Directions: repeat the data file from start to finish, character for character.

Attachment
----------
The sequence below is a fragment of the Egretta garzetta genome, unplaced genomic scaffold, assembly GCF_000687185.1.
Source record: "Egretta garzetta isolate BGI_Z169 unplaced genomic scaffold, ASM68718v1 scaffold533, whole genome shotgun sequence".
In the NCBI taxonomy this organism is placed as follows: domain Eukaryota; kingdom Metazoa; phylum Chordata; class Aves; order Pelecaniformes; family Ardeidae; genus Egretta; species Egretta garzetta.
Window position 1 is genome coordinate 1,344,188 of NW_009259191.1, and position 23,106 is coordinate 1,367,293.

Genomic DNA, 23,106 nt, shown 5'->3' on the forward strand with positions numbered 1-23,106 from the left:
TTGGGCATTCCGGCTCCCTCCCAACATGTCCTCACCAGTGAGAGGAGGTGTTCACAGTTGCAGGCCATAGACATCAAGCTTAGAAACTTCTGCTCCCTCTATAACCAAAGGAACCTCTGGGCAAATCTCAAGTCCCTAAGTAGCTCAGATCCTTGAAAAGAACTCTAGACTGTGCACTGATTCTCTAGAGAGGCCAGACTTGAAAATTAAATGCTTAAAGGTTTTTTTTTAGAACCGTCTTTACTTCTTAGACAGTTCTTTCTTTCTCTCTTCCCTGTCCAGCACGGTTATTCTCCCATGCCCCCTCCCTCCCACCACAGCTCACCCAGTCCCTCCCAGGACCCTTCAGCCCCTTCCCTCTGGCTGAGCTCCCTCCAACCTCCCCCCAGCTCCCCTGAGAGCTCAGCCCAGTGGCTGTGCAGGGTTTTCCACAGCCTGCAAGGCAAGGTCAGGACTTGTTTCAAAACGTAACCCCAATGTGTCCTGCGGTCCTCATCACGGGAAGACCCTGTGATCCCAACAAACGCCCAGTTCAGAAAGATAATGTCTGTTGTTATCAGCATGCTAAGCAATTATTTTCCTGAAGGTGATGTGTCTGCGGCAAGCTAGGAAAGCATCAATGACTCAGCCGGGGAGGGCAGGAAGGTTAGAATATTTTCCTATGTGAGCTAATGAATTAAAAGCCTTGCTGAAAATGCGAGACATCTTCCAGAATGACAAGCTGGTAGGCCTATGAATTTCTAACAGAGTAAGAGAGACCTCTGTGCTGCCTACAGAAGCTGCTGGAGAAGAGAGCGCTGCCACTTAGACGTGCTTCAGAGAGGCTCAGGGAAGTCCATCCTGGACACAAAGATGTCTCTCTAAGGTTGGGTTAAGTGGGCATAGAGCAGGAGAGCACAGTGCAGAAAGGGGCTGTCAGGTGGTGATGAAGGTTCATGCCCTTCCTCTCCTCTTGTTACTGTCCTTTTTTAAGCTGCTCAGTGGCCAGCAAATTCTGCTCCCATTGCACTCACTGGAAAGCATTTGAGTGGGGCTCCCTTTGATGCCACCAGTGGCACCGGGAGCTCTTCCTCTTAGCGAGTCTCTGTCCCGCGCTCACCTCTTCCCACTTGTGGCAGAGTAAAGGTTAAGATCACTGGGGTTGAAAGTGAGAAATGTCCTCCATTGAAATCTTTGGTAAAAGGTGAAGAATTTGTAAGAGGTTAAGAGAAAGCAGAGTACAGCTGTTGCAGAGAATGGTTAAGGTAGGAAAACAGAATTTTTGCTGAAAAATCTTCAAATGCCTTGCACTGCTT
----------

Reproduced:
The sequence below is a fragment of the Egretta garzetta genome, unplaced genomic scaffold, assembly GCF_000687185.1.
Source record: "Egretta garzetta isolate BGI_Z169 unplaced genomic scaffold, ASM68718v1 scaffold533, whole genome shotgun sequence".
In the NCBI taxonomy this organism is placed as follows: domain Eukaryota; kingdom Metazoa; phylum Chordata; class Aves; order Pelecaniformes; family Ardeidae; genus Egretta; species Egretta garzetta.
Window position 1 is genome coordinate 1,344,188 of NW_009259191.1, and position 23,106 is coordinate 1,367,293.

Genomic DNA, 23,106 nt, shown 5'->3' on the forward strand with positions numbered 1-23,106 from the left:
TTGGGCATTCCGGCTCCCTCCCAACATGTCCTCACCAGTGAGAGGAGGTGTTCACAGTTGCAGGCCATAGACATCAAGCTTAGAAACTTCTGCTCCCTCTATAACCAAAGGAACCTCTGGGCAAATCTCAAGTCCCTAAGTAGCTCAGATCCTTGAAAAGAACTCTAGACTGTGCACTGATTCTCTAGAGAGGCCAGACTTGAAAATTAAATGCTTAAAGGTTTTTTTTTAGAACCGTCTTTACTTCTTAGACAGTTCTTTCTTTCTCTCTTCCCTGTCCAGCACGGTTATTCTCCCATGCCCCCTCCCTCCCACCACAGCTCACCCAGTCCCTCCCAGGACCCTTCAGCCCCTTCCCTCTGGCTGAGCTCCCTCCAACCTCCCCCCAGCTCCCCTGAGAGCTCAGCCCAGTGGCTGTGCAGGGTTTTCCACAGCCTGCAAGGCAAGGTCAGGACTTGTTTCAAAACGTAACCCCAATGTGTCCTGCGGTCCTCATCACGGGAAGACCCTGTGATCCCAACAAACGCCCAGTTCAGAAAGATAATGTCTGTTGTTATCAGCATGCTAAGCAATTATTTTCCTGAAGGTGATGTGTCTGCGGCAAGCTAGGAAAGCATCAATGACTCAGCCGGGGAGGGCAGGAAGGTTAGAATATTTTCCTATGTGAGCTAATGAATTAAAAGCCTTGCTGAAAATGCGAGACATCTTCCAGAATGACAAGCTGGTAGGCCTATGAATTTCTAACAGAGTAAGAGAGACCTCTGTGCTGCCTACAGAAGCTGCTGGAGAAGAGAGCGCTGCCACTTAGACGTGCTTCAGAGAGGCTCAGGGAAGTCCATCCTGGACACAAAGATGTCTCTCTAAGGTTGGGTTAAGTGGGCATAGAGCAGGAGAGCACAGTGCAGAAAGGGGCTGTCAGGTGGTGATGAAGGTTCATGCCCTTCCTCTCCTCTTGTTACTGTCCTTTTTTAAGCTGCTCAGTGGCCAGCAAATTCTGCTCCCATTGCACTCACTGGAAAGCATTTGAGTGGGGCTCCCTTTGATGCCACCAGTGGCACCGGGAGCTCTTCCTCTTAGCGAGTCTCTGTCCCGCGCTCACCTCTTCCCACTTGTGGCAGAGTAAAGGTTAAGATCACTGGGGTTGAAAGTGAGAAATGTCCTCCATTGAAATCTTTGGTAAAAGGTGAAGAATTTGTAAGAGGTTAAGAGAAAGCAGAGTACAGCTGTTGCAGAGAATGGTTAAGGTAGGAAAACAGAATTTTTGCTGAAAAATCTTCAAATGCCTTGCACTGCTT